Image_1_Flavorless vs. Flavored Electronic Cigarette-Generated Aerosol and E-Liquid on the Growth of Common Oral Commensal Streptococci.TIF (683 kB)
Download file

Image_1_Flavorless vs. Flavored Electronic Cigarette-Generated Aerosol and E-Liquid on the Growth of Common Oral Commensal Streptococci.TIF

Download (683 kB)
figure
posted on 23.11.2020, 04:56 by Jacob S. Fischman, Swapna Sista, DongKeun Lee, Giancarlo A. Cuadra, Dominic L. Palazzolo
Introduction

Electronic cigarette (ECIG) use or vaping has become popular globally. While the question “Is vaping safer than smoking?” continues, it is becoming clearer that one of the most dangerous components of E-liquids are the flavorings. Since the oral cavity is the first anatomical site to be assaulted by ECIG aerosol, the aim of this study is to test the hypothesis that flavored ECIG aerosols or E-liquids pose a more detrimental effect on the growth of commensal oral streptococcal bacteria compared to flavorless aerosols or E-liquids.

Methods

Kirby Bauer assays and 24-h planktonic growth curves were used to compare the effects of flavorless vs. flavored (tobacco, menthol, cinnamon, strawberry and blueberry) ECIG-generated aerosols and E-liquids on the growth of four common strains of oral commensal bacteria (Streptococcus gordonii, Streptococcus intermedius, Streptococcus mitis and Streptococcus oralis).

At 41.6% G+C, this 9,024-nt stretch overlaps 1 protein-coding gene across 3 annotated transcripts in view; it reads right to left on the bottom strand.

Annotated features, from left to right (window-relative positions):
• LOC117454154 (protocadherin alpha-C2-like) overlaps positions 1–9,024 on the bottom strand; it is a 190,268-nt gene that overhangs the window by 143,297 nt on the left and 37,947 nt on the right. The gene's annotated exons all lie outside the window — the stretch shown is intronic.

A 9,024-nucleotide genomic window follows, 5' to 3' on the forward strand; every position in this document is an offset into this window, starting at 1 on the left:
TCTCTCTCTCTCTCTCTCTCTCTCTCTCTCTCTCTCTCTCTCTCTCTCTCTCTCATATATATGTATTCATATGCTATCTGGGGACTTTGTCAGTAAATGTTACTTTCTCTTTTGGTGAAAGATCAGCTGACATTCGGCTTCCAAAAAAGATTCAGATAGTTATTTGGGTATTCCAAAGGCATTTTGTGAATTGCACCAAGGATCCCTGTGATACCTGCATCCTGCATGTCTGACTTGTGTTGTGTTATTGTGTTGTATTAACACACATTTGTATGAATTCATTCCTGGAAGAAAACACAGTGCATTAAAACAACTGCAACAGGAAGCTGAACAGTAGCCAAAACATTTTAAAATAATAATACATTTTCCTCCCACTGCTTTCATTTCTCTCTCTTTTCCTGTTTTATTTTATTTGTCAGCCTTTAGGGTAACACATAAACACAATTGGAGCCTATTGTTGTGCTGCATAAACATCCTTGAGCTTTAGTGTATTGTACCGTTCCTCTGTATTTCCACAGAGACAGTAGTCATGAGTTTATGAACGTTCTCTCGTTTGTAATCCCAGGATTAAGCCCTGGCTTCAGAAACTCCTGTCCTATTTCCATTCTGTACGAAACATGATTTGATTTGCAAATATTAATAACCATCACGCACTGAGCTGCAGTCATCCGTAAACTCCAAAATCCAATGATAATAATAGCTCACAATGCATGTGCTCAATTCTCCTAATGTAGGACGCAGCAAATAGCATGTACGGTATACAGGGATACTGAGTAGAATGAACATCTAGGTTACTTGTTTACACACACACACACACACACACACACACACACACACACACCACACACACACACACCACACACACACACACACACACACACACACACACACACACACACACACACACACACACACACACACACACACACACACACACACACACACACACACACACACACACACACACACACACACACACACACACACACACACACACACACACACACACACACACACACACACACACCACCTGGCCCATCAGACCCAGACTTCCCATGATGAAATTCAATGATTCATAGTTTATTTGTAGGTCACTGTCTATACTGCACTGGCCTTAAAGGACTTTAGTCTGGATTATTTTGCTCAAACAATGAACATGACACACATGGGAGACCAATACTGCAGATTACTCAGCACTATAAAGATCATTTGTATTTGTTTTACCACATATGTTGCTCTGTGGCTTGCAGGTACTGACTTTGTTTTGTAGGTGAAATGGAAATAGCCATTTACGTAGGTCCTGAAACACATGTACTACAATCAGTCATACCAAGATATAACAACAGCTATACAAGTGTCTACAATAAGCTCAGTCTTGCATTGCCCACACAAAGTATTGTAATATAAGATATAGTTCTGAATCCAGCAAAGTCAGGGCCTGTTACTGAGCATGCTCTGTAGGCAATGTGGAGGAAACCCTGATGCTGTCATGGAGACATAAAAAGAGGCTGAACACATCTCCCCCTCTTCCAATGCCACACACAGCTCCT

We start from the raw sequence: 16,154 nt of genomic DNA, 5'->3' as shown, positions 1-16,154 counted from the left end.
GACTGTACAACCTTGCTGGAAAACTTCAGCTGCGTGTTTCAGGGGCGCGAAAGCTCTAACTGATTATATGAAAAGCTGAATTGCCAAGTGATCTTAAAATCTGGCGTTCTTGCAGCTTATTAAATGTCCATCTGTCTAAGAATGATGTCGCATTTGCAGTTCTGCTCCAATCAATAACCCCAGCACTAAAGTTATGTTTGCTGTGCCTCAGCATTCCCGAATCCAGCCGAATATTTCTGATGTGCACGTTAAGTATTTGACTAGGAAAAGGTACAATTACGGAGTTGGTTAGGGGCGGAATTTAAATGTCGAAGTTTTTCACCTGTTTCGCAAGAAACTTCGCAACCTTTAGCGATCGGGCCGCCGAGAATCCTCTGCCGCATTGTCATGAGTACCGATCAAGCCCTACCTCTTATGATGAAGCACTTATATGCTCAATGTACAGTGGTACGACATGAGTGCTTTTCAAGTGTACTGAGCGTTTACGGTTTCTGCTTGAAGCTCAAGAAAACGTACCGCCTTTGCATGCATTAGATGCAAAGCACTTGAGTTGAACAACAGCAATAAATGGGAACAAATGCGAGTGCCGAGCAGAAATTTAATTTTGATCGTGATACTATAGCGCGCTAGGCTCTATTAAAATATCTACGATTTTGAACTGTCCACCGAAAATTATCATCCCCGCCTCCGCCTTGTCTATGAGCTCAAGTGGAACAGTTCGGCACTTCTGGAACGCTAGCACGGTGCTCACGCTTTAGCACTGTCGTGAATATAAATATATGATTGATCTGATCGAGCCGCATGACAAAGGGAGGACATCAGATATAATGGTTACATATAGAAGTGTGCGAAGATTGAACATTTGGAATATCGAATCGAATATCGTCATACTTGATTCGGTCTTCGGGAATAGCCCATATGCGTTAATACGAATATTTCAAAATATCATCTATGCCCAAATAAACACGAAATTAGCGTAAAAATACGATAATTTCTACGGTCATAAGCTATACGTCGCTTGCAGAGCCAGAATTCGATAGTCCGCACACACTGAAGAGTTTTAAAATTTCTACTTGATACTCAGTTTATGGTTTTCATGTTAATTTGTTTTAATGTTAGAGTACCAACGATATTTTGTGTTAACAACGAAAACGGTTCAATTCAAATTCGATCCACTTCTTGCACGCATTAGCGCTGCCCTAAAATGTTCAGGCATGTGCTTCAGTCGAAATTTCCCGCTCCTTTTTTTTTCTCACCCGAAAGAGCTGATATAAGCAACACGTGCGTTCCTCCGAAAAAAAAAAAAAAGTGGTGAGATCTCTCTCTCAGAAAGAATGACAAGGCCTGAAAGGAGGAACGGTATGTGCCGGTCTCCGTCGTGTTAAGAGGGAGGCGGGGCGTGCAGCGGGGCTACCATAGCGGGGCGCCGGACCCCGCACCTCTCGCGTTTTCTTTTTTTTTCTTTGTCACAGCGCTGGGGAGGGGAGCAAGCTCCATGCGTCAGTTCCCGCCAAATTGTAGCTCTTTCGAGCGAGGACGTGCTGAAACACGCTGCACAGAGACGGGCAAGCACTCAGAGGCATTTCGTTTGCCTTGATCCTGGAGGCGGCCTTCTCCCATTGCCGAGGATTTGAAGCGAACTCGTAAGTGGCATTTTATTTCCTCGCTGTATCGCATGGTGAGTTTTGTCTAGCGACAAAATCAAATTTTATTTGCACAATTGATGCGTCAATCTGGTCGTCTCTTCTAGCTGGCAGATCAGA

Results

Kirby Bauer assays revealed inhibition of growth for all bacteria tested when exposed to 100% menthol, cinnamon or strawberry flavors. In contrast, 5% flavor in E-liquid had no effect. When exposed to 100 puffs of ECIG-generated aerosol ± flavors (≈ 0.05% flavor in brain heart infusion media) or an equivalent amount of E-liquid ± flavors, twenty-four hour planktonic growth curves indicated no effect on growth for all streptococci tested. Subsequent twenty-four hour planktonic growth curves testing the effects of E-liquid ± flavors (0.0625, 0.125, 0.25, 0.3125, 0.625, and 1.25% flavor in brain heart infusion media) revealed dose-dependent inhibition of growth, particularly for menthol, cinnamon and strawberry), for all bacteria tested.

Conclusion

These results support the hypothesis that flavored E-liquids are more detrimental to the growth of oral commensal bacteria than unflavored E-liquids. The streptococci tested in this study are early colonizers and part of the foundation of oral biofilms and dental plaque. Disturbances in the composition and growth of these primary colonizers is crucial to the development of a healthy dental plaque and host-bacteria interactions. E-liquids and their aerosols containing flavoring agents alter the growth of these bacteria. Such perturbations of pioneering oral communities pose a potential risk to the health of the oral cavity and, ultimately, health in general.

History

References